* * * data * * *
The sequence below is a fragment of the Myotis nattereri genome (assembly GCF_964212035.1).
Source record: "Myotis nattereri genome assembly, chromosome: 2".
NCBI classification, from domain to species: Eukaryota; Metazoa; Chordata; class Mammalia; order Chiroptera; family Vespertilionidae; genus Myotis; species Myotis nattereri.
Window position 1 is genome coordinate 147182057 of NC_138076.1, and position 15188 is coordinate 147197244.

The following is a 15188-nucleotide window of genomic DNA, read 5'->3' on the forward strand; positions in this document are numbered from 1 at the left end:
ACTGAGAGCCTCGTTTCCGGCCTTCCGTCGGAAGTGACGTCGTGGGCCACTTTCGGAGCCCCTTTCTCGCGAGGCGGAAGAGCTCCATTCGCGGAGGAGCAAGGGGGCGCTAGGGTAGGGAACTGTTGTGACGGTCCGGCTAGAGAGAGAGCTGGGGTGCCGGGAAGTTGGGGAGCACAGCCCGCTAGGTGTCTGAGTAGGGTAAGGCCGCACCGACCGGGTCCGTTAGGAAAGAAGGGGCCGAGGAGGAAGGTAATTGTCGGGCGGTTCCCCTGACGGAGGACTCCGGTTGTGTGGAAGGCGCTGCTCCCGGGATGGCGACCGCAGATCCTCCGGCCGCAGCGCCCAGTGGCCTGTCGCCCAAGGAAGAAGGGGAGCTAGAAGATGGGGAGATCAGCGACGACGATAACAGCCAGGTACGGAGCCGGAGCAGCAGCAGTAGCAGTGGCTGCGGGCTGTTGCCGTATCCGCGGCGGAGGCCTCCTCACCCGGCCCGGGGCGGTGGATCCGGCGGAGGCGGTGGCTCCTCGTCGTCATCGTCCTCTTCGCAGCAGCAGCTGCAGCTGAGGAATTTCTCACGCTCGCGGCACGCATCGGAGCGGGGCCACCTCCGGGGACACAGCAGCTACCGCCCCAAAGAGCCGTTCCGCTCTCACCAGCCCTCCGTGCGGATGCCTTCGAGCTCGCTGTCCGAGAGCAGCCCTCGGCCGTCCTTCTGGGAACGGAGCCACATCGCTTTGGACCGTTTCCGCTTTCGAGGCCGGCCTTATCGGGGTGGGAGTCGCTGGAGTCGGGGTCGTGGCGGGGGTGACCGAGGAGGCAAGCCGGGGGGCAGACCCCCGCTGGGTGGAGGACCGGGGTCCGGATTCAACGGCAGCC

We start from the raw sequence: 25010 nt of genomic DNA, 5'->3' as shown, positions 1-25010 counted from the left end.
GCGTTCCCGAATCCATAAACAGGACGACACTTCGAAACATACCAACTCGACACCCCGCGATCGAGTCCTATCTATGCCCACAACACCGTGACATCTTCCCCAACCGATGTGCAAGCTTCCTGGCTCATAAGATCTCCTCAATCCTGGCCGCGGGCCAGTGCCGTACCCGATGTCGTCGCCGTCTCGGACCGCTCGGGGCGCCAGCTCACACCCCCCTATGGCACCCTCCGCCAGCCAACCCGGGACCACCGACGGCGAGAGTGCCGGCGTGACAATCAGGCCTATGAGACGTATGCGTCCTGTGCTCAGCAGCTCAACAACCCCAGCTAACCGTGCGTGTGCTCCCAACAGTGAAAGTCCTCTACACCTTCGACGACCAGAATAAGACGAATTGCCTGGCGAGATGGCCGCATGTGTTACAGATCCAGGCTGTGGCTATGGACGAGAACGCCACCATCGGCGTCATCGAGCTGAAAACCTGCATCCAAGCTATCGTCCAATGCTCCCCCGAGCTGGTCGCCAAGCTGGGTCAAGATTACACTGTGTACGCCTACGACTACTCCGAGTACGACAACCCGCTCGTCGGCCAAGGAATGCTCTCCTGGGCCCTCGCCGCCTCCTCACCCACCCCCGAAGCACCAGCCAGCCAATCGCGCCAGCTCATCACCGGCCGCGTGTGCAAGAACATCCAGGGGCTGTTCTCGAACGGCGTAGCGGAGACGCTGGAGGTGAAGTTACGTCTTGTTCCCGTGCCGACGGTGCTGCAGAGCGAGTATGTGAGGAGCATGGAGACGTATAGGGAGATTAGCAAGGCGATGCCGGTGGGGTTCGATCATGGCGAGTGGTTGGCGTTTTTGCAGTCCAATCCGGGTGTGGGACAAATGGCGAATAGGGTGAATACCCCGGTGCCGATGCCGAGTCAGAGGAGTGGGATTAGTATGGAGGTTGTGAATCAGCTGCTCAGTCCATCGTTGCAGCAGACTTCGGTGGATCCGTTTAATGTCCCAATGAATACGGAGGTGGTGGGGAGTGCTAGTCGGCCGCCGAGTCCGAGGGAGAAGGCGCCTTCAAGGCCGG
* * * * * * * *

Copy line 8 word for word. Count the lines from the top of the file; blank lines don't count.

GCGTTCCCGAATCCATAAACAGGACGACACTTCGAAACATACCAACTCGACACCCCGCGATCGAGTCCTATCTATGCCCACAACACCGTGACATCTTCCCCAACCGATGTGCAAGCTTCCTGGCTCATAAGATCTCCTCAATCCTGGCCGCGGGCCAGTGCCGTACCCGATGTCGTCGCCGTCTCGGACCGCTCGGGGCGCCAGCTCACACCCCCCTATGGCACCCTCCGCCAGCCAACCCGGGACCACCGACGGCGAGAGTGCCGGCGTGACAATCAGGCCTATGAGACGTATGCGTCCTGTGCTCAGCAGCTCAACAACCCCAGCTAACCGTGCGTGTGCTCCCAACAGTGAAAGTCCTCTACACCTTCGACGACCAGAATAAGACGAATTGCCTGGCGAGATGGCCGCATGTGTTACAGATCCAGGCTGTGGCTATGGACGAGAACGCCACCATCGGCGTCATCGAGCTGAAAACCTGCATCCAAGCTATCGTCCAATGCTCCCCCGAGCTGGTCGCCAAGCTGGGTCAAGATTACACTGTGTACGCCTACGACTACTCCGAGTACGACAACCCGCTCGTCGGCCAAGGAATGCTCTCCTGGGCCCTCGCCGCCTCCTCACCCACCCCCGAAGCACCAGCCAGCCAATCGCGCCAGCTCATCACCGGCCGCGTGTGCAAGAACATCCAGGGGCTGTTCTCGAACGGCGTAGCGGAGACGCTGGAGGTGAAGTTACGTCTTGTTCCCGTGCCGACGGTGCTGCAGAGCGAGTATGTGAGGAGCATGGAGACGTATAGGGAGATTAGCAAGGCGATGCCGGTGGGGTTCGATCATGGCGAGTGGTTGGCGTTTTTGCAGTCCAATCCGGGTGTGGGACAAATGGCGAATAGGGTGAATACCCCGGTGCCGATGCCGAGTCAGAGGAGTGGGATTAGTATGGAGGTTGTGAATCAGCTGCTCAGTCCATCGTTGCAGCAGACTTCGGTGGATCCGTTTAATGTCCCAATGAATACGGAGGTGGTGGGGAGTGCTAGTCGGCCGCCGAGTCCGAGGGAGAAGGCGCCTTCAAGGCCGG